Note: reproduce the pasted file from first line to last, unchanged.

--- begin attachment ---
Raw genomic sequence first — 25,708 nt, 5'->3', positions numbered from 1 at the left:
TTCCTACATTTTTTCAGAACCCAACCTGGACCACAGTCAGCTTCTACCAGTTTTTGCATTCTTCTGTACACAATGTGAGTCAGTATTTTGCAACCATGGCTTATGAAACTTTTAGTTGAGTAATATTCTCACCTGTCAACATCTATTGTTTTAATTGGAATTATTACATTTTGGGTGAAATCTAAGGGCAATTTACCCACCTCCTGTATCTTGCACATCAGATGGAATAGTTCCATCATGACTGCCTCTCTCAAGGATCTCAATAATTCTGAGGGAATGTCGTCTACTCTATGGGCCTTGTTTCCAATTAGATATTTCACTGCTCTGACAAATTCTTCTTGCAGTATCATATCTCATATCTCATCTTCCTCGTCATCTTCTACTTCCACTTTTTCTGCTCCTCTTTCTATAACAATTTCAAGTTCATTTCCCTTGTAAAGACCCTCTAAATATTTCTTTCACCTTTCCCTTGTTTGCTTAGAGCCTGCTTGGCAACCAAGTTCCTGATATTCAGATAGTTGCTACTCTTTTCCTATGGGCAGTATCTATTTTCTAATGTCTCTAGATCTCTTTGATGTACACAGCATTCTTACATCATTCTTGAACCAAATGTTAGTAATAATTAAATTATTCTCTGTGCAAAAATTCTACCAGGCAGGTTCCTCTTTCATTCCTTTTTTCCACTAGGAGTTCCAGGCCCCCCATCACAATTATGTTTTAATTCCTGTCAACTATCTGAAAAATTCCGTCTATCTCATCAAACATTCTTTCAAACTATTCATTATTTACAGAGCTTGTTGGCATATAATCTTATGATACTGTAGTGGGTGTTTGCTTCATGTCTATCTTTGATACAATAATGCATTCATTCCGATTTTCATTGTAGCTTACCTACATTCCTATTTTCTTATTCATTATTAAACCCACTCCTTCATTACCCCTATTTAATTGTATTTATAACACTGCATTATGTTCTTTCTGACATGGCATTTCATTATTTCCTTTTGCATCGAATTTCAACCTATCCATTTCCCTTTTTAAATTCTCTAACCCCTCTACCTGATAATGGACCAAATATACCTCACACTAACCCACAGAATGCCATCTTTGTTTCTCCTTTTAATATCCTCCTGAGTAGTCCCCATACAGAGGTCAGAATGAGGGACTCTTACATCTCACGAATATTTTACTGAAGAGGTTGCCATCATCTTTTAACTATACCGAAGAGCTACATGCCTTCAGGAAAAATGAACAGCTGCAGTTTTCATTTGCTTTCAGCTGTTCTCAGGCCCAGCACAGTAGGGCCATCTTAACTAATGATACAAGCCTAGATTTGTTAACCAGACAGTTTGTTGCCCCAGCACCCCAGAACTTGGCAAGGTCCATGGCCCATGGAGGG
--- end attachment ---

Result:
Raw genomic sequence first — 25,708 nt, 5'->3', positions numbered from 1 at the left:
TTCCTACATTTTTTCAGAACCCAACCTGGACCACAGTCAGCTTCTACCAGTTTTTGCATTCTTCTGTACACAATGTGAGTCAGTATTTTGCAACCATGGCTTATGAAACTTTTAGTTGAGTAATATTCTCACCTGTCAACATCTATTGTTTTAATTGGAATTATTACATTTTGGGTGAAATCTAAGGGCAATTTACCCACCTCCTGTATCTTGCACATCAGATGGAATAGTTCCATCATGACTGCCTCTCTCAAGGATCTCAATAATTCTGAGGGAATGTCGTCTACTCTATGGGCCTTGTTTCCAATTAGATATTTCACTGCTCTGACAAATTCTTCTTGCAGTATCATATCTCATATCTCATCTTCCTCGTCATCTTCTACTTCCACTTTTTCTGCTCCTCTTTCTATAACAATTTCAAGTTCATTTCCCTTGTAAAGACCCTCTAAATATTTCTTTCACCTTTCCCTTGTTTGCTTAGAGCCTGCTTGGCAACCAAGTTCCTGATATTCAGATAGTTGCTACTCTTTTCCTATGGGCAGTATCTATTTTCTAATGTCTCTAGATCTCTTTGATGTACACAGCATTCTTACATCATTCTTGAACCAAATGTTAGTAATAATTAAATTATTCTCTGTGCAAAAATTCTACCAGGCAGGTTCCTCTTTCATTCCTTTTTTCCACTAGGAGTTCCAGGCCCCCCATCACAATTATGTTTTAATTCCTGTCAACTATCTGAAAAATTCCGTCTATCTCATCAAACATTCTTTCAAACTATTCATTATTTACAGAGCTTGTTGGCATATAATCTTATGATACTGTAGTGGGTGTTTGCTTCATGTCTATCTTTGATACAATAATGCATTCATTCCGATTTTCATTGTAGCTTACCTACATTCCTATTTTCTTATTCATTATTAAACCCACTCCTTCATTACCCCTATTTAATTGTATTTATAACACTGCATTATGTTCTTTCTGACATGGCATTTCATTATTTCCTTTTGCATCGAATTTCAACCTATCCATTTCCCTTTTTAAATTCTCTAACCCCTCTACCTGATAATGGACCAAATATACCTCACACTAACCCACAGAATGCCATCTTTGTTTCTCCTTTTAATATCCTCCTGAGTAGTCCCCATACAGAGGTCAGAATGAGGGACTCTTACATCTCACGAATATTTTACTGAAGAGGTTGCCATCATCTTTTAACTATACCGAAGAGCTACATGCCTTCAGGAAAAATGAACAGCTGCAGTTTTCATTTGCTTTCAGCTGTTCTCAGGCCCAGCACAGTAGGGCCATCTTAACTAATGATACAAGCCTAGATTTGTTAACCAGACAGTTTGTTGCCCCAGCACCCCAGAACTTGGCAAGGTCCATGGCCCATGGAGGG